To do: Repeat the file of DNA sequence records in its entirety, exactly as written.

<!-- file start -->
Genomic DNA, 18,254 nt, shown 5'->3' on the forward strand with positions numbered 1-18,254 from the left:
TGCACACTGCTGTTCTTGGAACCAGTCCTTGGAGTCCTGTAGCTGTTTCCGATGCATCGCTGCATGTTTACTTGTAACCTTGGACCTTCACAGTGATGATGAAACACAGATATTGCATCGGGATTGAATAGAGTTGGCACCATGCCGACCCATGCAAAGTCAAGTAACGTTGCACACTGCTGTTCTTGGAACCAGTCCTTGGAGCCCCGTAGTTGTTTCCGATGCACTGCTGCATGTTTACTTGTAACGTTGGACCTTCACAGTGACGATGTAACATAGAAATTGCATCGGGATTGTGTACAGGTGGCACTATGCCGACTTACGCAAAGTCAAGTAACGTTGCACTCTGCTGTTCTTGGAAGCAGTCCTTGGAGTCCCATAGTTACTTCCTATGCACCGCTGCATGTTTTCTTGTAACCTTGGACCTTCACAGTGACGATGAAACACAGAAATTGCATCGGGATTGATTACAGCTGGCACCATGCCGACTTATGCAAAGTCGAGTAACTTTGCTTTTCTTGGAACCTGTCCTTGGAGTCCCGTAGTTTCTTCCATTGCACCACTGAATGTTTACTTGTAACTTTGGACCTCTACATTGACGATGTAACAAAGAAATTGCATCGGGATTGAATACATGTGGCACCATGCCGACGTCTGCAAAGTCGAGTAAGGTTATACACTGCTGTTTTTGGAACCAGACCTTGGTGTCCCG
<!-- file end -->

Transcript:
Genomic DNA, 18,254 nt, shown 5'->3' on the forward strand with positions numbered 1-18,254 from the left:
TGCACACTGCTGTTCTTGGAACCAGTCCTTGGAGTCCTGTAGCTGTTTCCGATGCATCGCTGCATGTTTACTTGTAACCTTGGACCTTCACAGTGATGATGAAACACAGATATTGCATCGGGATTGAATAGAGTTGGCACCATGCCGACCCATGCAAAGTCAAGTAACGTTGCACACTGCTGTTCTTGGAACCAGTCCTTGGAGCCCCGTAGTTGTTTCCGATGCACTGCTGCATGTTTACTTGTAACGTTGGACCTTCACAGTGACGATGTAACATAGAAATTGCATCGGGATTGTGTACAGGTGGCACTATGCCGACTTACGCAAAGTCAAGTAACGTTGCACTCTGCTGTTCTTGGAAGCAGTCCTTGGAGTCCCATAGTTACTTCCTATGCACCGCTGCATGTTTTCTTGTAACCTTGGACCTTCACAGTGACGATGAAACACAGAAATTGCATCGGGATTGATTACAGCTGGCACCATGCCGACTTATGCAAAGTCGAGTAACTTTGCTTTTCTTGGAACCTGTCCTTGGAGTCCCGTAGTTTCTTCCATTGCACCACTGAATGTTTACTTGTAACTTTGGACCTCTACATTGACGATGTAACAAAGAAATTGCATCGGGATTGAATACATGTGGCACCATGCCGACGTCTGCAAAGTCGAGTAAGGTTATACACTGCTGTTTTTGGAACCAGACCTTGGTGTCCCG